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Buying a New Vehicle

Buying a New Vehicle

By Jeff Youngs, February 24, 2012
Each year, millions of consumers venture into automotive showrooms in search of a new vehicle. As dealerships focus on improving customer satisfaction, they have become more consumer-oriented in an effort to make the buying process more enjoyable and informative.

While today's showrooms are brighter and more inviting, the buying process has changed very little in decades. The transaction process is less confusing when you understand the roles of key individuals at the dealership, and some basic terminology used during the sales process.

Key Individuals at the Dealership:
  • Salesperson-As a customer, your primary interaction will most likely be with a Salesperson. As an expert on the operation and features of the vehicle, a Salesperson will accompany you during the test drive, negotiate with you during the sale, and assist the Finance Manager with the required paperwork. Customer service is their goal, so ask the Salesperson if you have any questions during or after the sales process.

  • Sales Manager-The role of the Sales Manager is to oversee all new- and used-vehicle sales at the dealership. The Sales Manager has the authority to adjust pricing and make all sales-related decisions. During the sales process, the Salesperson will often consult with their Sales Manager many times as the terms of the transaction are negotiated. Larger dealerships will have many Sales Managers, each having a team of Salespeople reporting to them.

  • Finance Manager-The Finance Manager is responsible for new- and used-vehicle financing, warranty sales, and sales of aftermarket products. An expert in finance for automotive sales and leasing, the Finance Manager often has business relationships with several banks and leasing companies, which gives them the ability to offer numerous financing options. After the vehicle negotiation is complete, the Finance Manager will draft the sales or leasing contract.
Common Terms:
  • Down Payment-The amount of money paid at the beginning of the sales transaction is often called the Down Payment. Many times, especially in advertising, it is referred to as "total money out of pocket" or "total drive-off." As the Down Payment increases, the loan or lease amount will decrease, reducing monthly payments and interest charges.

  • Monthly Payment-The amount due each month on an installment loan is called the monthly payment. On a lease, the monthly payment will include the base lease amount as well as the sales tax for the full price of the vehicle.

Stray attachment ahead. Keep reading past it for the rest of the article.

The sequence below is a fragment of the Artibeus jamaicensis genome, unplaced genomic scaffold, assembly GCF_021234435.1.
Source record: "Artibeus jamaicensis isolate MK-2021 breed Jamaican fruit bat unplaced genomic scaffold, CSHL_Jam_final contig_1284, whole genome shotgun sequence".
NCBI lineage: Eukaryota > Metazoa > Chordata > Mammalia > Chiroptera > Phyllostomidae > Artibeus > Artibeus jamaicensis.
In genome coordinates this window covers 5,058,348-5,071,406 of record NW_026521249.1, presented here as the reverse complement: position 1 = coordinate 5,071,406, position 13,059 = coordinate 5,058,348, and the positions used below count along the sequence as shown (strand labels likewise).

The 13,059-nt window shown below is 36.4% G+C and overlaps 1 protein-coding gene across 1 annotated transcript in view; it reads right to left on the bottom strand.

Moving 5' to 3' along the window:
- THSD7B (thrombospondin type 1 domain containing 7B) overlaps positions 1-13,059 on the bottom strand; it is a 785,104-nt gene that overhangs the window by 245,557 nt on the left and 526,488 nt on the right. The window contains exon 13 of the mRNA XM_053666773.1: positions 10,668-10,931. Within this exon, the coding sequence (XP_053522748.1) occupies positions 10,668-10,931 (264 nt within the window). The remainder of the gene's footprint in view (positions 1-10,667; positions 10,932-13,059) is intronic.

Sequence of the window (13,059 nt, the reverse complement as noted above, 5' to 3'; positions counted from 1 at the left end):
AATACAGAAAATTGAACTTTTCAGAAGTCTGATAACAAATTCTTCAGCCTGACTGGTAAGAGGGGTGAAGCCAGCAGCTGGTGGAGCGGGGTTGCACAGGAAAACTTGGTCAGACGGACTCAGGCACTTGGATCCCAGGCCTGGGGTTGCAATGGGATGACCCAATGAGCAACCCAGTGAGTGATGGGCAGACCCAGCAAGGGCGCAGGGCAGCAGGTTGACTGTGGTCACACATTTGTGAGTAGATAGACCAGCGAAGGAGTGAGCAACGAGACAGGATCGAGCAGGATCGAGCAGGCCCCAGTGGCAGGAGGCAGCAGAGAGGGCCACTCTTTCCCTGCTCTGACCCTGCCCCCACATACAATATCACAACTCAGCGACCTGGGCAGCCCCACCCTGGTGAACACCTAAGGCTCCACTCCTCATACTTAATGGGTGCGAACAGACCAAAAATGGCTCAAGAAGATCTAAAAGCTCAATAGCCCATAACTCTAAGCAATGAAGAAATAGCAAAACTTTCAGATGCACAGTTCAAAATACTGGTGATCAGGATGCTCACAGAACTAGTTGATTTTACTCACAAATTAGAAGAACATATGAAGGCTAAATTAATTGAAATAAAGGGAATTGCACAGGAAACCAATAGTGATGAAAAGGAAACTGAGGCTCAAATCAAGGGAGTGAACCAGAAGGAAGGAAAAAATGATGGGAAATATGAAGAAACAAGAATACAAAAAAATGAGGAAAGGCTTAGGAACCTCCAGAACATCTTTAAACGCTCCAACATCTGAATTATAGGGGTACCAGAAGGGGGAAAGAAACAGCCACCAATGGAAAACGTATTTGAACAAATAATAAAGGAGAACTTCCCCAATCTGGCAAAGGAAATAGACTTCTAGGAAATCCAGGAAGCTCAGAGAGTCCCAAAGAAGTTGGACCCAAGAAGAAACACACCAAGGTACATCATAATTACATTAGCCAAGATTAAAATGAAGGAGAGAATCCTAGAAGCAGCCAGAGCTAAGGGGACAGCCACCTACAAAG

• APR-The Annual Percentage Rate (APR) refers to the interest rate on the vehicle loan. A lower APR means the monthly payments and the total cost of the vehicle will be lower.

  • Factory-to-Dealer Incentives-These financial incentives are offered from the factory (manufacturer) to the dealer as a reward or bonus to sell more vehicles. The dealership is not obligated to share or provide this money to the customer, but many choose to offer this incentive to potential buyers.

  • Factory-to-Consumer Incentives-These financial incentives are offered from the factory (manufacturer) directly to the customer. The incentive is often offered as cash, special financing rates, or other tangible benefits.

  • Special Financing-This type of offer, often from the manufacturer or a preferred bank, will include a very low interest rate or extended terms for the loan. Special Financing offers may be given in lieu of other incentives. Sometimes these offers require that you finance your vehicle through the manufacturer's captive finance company (i.e., GMAC or Ford Credit).

  • Trade-In-After carefully inspecting the vehicle to be traded in, the dealership will assign it a monetary value. This value, which can be negotiated, may be used to pay off the existing vehicle loan, applied as a down payment on the new-vehicle purchase, or kept by the consumer.

  • Trade-In Value (Wholesale Value) -This is the value assigned to the vehicle by an auction house. As the wholesale value must allow room for other costs (such as vehicle re-conditioning), it is often thousands of dollars less than the retail value of the vehicle to a private party.

  • Payoff-An installment loan with monthly payments will have a balance, or payoff, which must be satisfied before the loan is considered closed. The loan payoff will generally decrease each month a payment is made.

  • Rebate-This is another name for factory-to-consumer incentives. Unlike financing incentives, which include special interest rates, Rebates are often cash incentives that may be used toward the down payment, to pay off a previous loan, or taken as cash by the customer.

  • Tax and License Fee-These are standard sales tax and licensing fees that are payable to the federal government and to the state Department of Motor Vehicles (DMV) or similar agency.

  • Documentation Fee-A sales or lease transaction requires extensive paperwork. It is common for a dealership to charge a documentation fee to process the transaction through their business office.
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